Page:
Can Online Newspaper Sites Survive?

50 years ago, Joe Morello wanted to play a kick ass drum solo. He pestered his band leader who was also in the mood to do something different from Stardust and Body & Soul.

In the end, The Dave Brubeck Quartet did something that changed Jazz forever. Jazz hits had never been written in 5/4 time, because nobody can dance to it. The Columbia Records’ sales force were scared to sell it because it sounded… well, it just sounded so different.

But when DJ’s started playing it, and the switchboards would light up.

Take Five became the first million-selling modern jazz hit, a landmark at the intersection between jazz and pop culture.

The Dave Brubeck Quartet had already cut a bunch of recordings and had a pretty good following by 1959. But they decided to take a risk. The risk lost them some of their existing fans. They lost the ones that wanted traditional, “common time” 4/4 beats. But what they built instead was a community of true fans. Not just people who listened to their songs on the radio, but people who would say to their friends, “Dave Brubeck is coming to play next month, come see it with me, you’ll love it.”

That is what I think will save newspaper websites. Love. The same kind of love that has built up a community force-field around Wikipedia, 37 Signals, Apple, and Barack Obama. People become invested. When you try bad-mouth the iPhone, an Apple fanboy will jump to it’s defense. Point out Ruby-on-Rails shortcomings, supporters point to the success of 37 Signals. Point out how cluttered and user-unfriendly the News & Observer’s website is, and we all nod in agreement. No community. No passion. No fanboys. Why is that? Where is our community?

newsobserver.com front page

newsobserver.com front page

Look at the News & Observer’s website. What is the most important story? Where does the editor want you to focus?

What is the purpose of this website?

If you ask the sales manager, he may say the purpose is to have a platform to deliver advertising. If you ask the online editor, he may say the purpose is to publish news to keep the public informed. Other answers I have heard over time include, “to get back some of the revenue we’re losing on the print side” and “what do you mean?”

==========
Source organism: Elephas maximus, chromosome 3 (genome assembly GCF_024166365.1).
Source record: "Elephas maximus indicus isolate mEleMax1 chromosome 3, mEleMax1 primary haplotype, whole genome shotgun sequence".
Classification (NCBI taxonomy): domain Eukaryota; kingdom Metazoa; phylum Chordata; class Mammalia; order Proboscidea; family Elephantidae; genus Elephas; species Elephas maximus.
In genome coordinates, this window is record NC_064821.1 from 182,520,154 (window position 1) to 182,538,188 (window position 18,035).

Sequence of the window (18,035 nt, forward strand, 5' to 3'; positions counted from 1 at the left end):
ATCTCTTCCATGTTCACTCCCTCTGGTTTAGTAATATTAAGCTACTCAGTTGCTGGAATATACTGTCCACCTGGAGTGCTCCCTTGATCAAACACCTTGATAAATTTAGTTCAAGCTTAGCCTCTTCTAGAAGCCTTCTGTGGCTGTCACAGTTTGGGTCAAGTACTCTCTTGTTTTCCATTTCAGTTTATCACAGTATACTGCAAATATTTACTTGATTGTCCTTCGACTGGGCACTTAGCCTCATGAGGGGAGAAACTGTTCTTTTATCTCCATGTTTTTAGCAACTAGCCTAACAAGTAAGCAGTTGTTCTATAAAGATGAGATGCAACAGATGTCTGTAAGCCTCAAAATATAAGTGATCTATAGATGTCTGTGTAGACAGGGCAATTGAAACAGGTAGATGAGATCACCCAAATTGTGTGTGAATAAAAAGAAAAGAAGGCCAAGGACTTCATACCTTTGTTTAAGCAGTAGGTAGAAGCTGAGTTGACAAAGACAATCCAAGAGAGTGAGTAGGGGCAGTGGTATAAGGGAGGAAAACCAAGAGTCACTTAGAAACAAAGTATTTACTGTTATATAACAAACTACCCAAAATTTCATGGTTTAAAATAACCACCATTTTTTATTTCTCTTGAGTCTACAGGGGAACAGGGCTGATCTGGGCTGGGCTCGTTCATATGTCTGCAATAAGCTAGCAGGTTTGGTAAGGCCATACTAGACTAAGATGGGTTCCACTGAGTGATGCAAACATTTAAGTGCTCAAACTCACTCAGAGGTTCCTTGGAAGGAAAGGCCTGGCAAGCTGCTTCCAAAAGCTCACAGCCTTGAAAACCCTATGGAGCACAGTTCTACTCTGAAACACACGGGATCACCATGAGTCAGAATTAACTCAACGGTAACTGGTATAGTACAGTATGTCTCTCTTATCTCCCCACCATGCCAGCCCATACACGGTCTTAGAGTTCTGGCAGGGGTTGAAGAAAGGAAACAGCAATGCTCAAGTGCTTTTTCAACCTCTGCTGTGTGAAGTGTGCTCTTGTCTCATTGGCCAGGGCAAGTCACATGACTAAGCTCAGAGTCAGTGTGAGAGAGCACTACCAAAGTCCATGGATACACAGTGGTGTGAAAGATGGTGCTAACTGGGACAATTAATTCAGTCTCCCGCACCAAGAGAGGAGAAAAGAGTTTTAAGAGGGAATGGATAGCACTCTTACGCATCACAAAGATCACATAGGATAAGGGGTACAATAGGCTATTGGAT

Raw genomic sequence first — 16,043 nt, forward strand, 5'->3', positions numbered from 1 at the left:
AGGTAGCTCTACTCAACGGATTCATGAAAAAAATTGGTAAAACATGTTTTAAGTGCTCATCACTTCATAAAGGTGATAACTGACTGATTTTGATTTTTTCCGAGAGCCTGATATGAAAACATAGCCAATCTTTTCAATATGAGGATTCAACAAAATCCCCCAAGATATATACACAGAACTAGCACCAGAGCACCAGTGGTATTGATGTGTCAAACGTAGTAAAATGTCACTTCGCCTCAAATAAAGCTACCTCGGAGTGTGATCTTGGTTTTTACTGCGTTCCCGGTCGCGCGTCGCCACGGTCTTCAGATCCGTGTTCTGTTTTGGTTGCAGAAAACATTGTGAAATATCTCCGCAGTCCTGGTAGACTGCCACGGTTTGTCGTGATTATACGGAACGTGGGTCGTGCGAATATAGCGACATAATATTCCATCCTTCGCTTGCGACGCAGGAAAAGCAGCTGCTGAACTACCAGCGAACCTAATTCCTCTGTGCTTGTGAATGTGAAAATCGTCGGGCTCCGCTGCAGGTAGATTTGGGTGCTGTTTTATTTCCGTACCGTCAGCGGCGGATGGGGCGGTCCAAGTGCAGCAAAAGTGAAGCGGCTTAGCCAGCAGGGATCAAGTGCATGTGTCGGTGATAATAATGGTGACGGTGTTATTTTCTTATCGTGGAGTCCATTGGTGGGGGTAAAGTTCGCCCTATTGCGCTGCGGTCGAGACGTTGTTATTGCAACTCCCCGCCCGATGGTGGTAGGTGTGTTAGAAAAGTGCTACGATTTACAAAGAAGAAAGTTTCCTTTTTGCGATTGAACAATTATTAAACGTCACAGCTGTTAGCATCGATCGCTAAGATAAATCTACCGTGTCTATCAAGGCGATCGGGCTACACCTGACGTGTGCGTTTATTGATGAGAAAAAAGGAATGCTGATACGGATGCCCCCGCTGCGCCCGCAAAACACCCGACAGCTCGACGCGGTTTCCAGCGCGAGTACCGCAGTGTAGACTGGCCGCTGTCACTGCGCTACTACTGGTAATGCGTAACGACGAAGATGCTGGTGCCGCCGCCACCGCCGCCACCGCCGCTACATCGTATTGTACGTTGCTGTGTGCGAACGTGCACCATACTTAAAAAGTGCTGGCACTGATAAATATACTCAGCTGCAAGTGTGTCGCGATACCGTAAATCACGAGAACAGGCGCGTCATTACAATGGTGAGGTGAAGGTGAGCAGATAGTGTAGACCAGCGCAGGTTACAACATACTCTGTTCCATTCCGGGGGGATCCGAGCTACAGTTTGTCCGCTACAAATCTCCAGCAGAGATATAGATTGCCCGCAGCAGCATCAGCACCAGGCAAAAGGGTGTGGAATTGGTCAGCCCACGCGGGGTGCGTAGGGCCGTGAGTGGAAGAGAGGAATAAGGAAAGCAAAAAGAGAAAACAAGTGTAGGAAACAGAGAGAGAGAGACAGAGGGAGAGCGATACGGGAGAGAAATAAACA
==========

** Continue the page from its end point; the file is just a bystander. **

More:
What if you asked users? What are they using it for? What if we let them use it for whatever they wanted, what would they choose? Would they want to continue to be only a consumer? Are we helping them? Are we connecting them to others who can help them?

My contention is that our failure has nothing to do with metrics, local visitors or site redesigns. I think it’s because we don’t care about our audience. We don’t know our audience. We make zero effort to connect with them, because newspapers are ingrained with the belief that the very people we write for, offer us nothing in return. We are a 20th century, one-way communication platform. We’re famous, they’re not. We’re important, they’re not. We own the ink, the presses, the paper and the delivery trucks and they don’t. Well, that’s not really the case anymore.

I agree with Clay Shirky, in a world where publishing is now effortless, the decision to publish something isn’t terribly momentous. For a generation growing up without the scarcity that made publishing such a serious-minded pursuit, the written word has no special value in and of itself.

Brian Solis's Social Media Prism

Brian Solis’s Social Media Prism

If you use MySpace, Facebook, Flickr, Wikipedia, Twitter, WordPress, LinkedIn, Digg, Delicious, StumbleUpon, YouTube or any one of the other social sites, you are more than just a consumer. You are joining the throngs of symmetrical participants who have the ability to receive information, but also the ability to send it. Amateur production means that the category of “consumer” is now a temporary behavior, rather than a permanent identity. The term “journalist” is also rapidly becoming an activity rather than a profession.

It’s okay to admit that you don’t “get it”, you’re not alone. Merlene Davis at the Lexington Herald-Leader obviously doesn’t, and neither does her editor. In a story about her joining twitter there’s no LINK to her twitter page. But, just because you don’t get it, don’t think that “it’s” stupid. Right now there’s a woman trying to finish up her doctoral dissertation, but she’s putting it off by reading status updates from her friends on Facebook, or following links posted in her Twitter stream.

That same woman will follow almost any link her friends post, because she knows she can trust them, they are her friends, even if she’s never met them and they live in Australia. Her friends have permission to send her links, in fact, she likes when they find cool stuff and forward it on, because she’s interested in most of the same things.